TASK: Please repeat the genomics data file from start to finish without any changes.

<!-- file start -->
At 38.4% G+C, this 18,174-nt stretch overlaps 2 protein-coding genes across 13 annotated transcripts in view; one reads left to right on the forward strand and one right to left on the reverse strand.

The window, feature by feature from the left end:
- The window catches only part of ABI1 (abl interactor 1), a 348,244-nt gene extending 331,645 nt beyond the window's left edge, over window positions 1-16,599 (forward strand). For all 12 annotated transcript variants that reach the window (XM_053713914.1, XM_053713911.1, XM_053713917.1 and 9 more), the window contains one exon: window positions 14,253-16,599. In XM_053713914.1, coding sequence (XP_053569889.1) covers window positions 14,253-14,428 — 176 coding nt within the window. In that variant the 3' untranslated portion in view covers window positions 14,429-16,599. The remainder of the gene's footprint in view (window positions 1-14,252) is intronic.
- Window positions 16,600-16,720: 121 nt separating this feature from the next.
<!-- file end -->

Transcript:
At 38.4% G+C, this 18,174-nt stretch overlaps 2 protein-coding genes across 13 annotated transcripts in view; one reads left to right on the forward strand and one right to left on the reverse strand.

The window, feature by feature from the left end:
- The window catches only part of ABI1 (abl interactor 1), a 348,244-nt gene extending 331,645 nt beyond the window's left edge, over window positions 1-16,599 (forward strand). For all 12 annotated transcript variants that reach the window (XM_053713914.1, XM_053713911.1, XM_053713917.1 and 9 more), the window contains one exon: window positions 14,253-16,599. In XM_053713914.1, coding sequence (XP_053569889.1) covers window positions 14,253-14,428 — 176 coding nt within the window. In that variant the 3' untranslated portion in view covers window positions 14,429-16,599. The remainder of the gene's footprint in view (window positions 1-14,252) is intronic.
- Window positions 16,600-16,720: 121 nt separating this feature from the next.